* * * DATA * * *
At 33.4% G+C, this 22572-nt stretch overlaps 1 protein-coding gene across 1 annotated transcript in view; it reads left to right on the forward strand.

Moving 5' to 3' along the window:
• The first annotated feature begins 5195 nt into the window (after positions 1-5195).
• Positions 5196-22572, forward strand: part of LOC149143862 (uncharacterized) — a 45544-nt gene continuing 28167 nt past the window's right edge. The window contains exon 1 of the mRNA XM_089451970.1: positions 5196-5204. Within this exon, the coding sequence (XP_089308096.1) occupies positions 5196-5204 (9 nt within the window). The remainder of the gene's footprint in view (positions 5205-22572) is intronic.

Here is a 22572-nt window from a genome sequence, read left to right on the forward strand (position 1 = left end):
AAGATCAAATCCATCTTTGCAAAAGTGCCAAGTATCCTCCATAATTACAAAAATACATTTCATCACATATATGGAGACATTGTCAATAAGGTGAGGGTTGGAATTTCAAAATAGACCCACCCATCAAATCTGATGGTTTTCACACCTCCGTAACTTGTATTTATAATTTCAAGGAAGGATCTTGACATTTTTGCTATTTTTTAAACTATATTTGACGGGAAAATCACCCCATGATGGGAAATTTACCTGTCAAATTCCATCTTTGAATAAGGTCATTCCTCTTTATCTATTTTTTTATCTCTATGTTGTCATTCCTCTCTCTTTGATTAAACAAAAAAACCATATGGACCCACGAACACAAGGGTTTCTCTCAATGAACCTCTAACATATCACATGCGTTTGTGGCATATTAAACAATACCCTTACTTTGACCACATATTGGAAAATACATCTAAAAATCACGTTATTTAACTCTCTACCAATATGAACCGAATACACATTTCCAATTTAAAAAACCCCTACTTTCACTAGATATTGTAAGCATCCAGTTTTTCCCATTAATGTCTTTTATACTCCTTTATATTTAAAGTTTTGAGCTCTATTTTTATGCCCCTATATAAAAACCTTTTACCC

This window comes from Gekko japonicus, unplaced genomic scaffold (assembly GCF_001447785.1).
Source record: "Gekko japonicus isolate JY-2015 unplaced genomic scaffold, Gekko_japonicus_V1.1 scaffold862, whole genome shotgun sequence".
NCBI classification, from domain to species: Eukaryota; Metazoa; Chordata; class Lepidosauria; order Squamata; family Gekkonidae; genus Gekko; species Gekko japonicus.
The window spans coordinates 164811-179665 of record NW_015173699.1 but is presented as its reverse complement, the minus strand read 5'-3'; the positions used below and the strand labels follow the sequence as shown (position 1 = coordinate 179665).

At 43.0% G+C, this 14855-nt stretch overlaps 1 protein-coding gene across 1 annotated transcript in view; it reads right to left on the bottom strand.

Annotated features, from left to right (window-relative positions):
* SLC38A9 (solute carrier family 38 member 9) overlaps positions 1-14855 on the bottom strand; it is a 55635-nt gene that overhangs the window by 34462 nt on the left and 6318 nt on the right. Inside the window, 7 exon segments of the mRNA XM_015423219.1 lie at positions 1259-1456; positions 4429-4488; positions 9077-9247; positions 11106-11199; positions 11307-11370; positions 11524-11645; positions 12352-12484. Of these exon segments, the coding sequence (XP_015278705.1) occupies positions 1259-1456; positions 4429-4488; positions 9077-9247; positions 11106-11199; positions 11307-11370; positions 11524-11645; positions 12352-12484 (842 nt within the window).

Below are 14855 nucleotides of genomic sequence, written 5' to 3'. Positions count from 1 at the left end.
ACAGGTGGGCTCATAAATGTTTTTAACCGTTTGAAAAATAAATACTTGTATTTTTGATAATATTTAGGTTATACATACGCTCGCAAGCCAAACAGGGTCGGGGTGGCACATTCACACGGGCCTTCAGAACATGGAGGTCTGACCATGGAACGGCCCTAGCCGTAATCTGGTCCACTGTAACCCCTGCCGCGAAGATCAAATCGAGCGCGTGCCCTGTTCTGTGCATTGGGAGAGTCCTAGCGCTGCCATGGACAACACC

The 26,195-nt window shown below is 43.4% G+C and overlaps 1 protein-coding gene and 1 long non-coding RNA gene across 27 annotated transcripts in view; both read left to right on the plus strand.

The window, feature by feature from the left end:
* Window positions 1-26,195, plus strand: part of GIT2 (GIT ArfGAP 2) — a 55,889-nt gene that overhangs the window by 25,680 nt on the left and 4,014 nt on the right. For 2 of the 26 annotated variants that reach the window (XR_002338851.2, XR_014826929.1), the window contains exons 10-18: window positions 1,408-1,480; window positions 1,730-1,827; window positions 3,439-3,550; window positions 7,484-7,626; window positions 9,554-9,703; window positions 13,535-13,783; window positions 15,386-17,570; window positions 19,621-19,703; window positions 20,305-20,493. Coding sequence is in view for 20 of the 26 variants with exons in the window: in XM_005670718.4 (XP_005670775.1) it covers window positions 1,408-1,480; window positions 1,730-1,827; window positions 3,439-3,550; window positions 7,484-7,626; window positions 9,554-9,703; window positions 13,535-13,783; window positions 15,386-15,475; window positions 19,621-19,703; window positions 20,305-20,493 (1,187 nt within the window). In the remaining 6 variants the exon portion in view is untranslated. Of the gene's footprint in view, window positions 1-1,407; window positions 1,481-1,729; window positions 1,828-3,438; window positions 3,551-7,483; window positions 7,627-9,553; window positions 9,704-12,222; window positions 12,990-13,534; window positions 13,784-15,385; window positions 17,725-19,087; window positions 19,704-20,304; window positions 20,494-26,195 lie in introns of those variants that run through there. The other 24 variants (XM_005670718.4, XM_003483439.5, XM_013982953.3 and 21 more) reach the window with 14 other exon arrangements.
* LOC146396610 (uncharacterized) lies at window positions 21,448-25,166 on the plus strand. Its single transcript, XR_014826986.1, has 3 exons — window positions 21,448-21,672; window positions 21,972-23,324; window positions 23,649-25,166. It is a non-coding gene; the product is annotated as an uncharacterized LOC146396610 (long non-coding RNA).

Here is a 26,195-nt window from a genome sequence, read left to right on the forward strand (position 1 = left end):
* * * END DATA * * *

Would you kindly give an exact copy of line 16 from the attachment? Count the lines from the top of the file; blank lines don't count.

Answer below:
The 26,195-nt window shown below is 43.4% G+C and overlaps 1 protein-coding gene and 1 long non-coding RNA gene across 27 annotated transcripts in view; both read left to right on the plus strand.